“Mommie Dearest” (1981) is an uproariously funny film about child abuse and alcoholism. Much of the humor stems from the fact that it was largely unintentional.
Faye Dunaway stars as Joan Crawford, a fading star who decides to adopt some kids for a little extra publicity. Her motives aren’t quite as simple as that, actually. She is an independent woman who clawed her way up from the gutter and she’s convinced she can instill that same grit in her children while providing them with a luxurious upbringing.
Both of the actresses who play the daughter, Tina, do a fine job. The Young Tina especially conveys the developing rivalry with her mother with a subtlety that one doesn’t often see in a child actor. That said, this film would be utterly forgotten without Dunaway’s bombastic performance. Her Crawford possesses a madness that seeps through her very pores, into every gesture, every glance; it is either bubbling just beneath the surface or erupting into violence.
Dunaway famously disowned the film. Maybe she wanted to be taken more seriously. Maybe she never imagined that her portrayal of Joan could be interpreted as hilarious. Maybe its reception as a camp classic was embarrassing for her. It’s too bad she isn’t proud of it because it’s a spectacle to behold.
The opening sequence, where we see Joan wake up and begin her daily beauty regimen, illustrates how fully Dunaway embodied her character. Throughout the scene, her face is never shown but her mania is unmistakable. Dunaway became Joan Crawford, right down to her fingertips.
Whether this character called Joan Crawford has any relation to the real person is almost immaterial. The character Dunaway created has a separate and arguably more iconic existence than the real actress of the same name. I feel like Faye Dunaway deserves more credit in the drag community because whenever a drag queen does “Joan Crawford,” she’s really doing “Faye Dunaway’s Joan Crawford.”
“Mommie Dearest” is one of those movies that seems to have always been present in my head. It must have played on television in the early 80s because in my family we quoted it regularly. This seems odd at first glance since we experienced alcoholism and abuse first hand, but I think that was part of the appeal for us.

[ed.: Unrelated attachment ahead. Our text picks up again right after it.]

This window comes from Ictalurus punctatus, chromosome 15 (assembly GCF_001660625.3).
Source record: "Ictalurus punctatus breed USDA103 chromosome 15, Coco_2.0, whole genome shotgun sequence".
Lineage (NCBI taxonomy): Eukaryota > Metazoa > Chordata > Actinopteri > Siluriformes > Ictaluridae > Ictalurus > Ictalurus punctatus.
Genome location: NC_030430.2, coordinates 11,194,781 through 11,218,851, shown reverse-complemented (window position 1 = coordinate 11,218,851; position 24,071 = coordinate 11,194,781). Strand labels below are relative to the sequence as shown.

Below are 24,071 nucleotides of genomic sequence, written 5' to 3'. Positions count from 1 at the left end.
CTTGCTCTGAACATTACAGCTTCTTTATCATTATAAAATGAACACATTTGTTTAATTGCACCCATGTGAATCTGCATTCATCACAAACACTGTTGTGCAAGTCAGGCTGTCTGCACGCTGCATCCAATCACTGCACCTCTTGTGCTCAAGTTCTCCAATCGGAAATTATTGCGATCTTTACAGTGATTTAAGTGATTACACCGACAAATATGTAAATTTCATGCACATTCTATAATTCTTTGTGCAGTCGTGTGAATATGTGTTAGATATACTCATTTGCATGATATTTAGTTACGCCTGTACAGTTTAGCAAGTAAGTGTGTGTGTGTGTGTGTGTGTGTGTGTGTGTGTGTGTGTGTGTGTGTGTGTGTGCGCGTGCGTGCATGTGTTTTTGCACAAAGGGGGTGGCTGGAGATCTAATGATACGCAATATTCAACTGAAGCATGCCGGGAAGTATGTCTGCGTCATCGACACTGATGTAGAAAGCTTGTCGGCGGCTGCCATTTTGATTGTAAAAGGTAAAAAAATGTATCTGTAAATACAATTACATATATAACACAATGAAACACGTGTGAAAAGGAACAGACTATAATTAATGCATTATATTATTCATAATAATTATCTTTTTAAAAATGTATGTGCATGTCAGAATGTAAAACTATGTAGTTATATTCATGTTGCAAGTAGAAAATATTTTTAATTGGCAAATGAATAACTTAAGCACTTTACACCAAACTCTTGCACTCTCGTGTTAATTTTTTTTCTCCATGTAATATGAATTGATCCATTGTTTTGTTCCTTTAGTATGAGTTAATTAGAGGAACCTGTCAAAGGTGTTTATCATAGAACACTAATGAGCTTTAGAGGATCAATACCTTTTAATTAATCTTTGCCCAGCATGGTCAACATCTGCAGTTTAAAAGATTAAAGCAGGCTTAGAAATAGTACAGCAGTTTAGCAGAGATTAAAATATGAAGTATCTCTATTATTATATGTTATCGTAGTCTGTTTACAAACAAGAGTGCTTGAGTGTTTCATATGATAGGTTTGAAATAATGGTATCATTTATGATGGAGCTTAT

When you’re a kid, this film plays like a horror movie where Joan is the monster. Her children live in fear because their mother is perpetually on the brink of violence. The filmmakers seemed to understand the horror of being a little kid and living in the dominion of an unpredictable tyrant twice your size. When she gets angry, the tension ratchets up. You hold your breath, anticipating an explosion.
The scenes where she does lose her shit are the film’s scariest, most memorable, and ultimately, funniest because Joan exposes herself as an unhinged clown. No less terrible or dangerous, but a figure so ridiculous that mocking her becomes irresistible. And if you’re a little kid who’s experienced abuse for real, laughing at Joan Crawford makes you feel a little powerful.
It was cathartic for us, I suppose, because Tina is saner, calmer, and braver than her mother. She repeatedly defies this monster, sometimes with just a cold stare, sometimes with outright disobedience. This is, ironically, exactly how Joan raised her to be: strong, independent, and resilient.
There is material here for a straight dramatic interpretation of the relationship between Joan and Tina Crawford, and perhaps that was their intention, but if that’s the case, I’m glad they failed. Faye Dunaway’s performance was a gift to drag queens and scared little kids alike.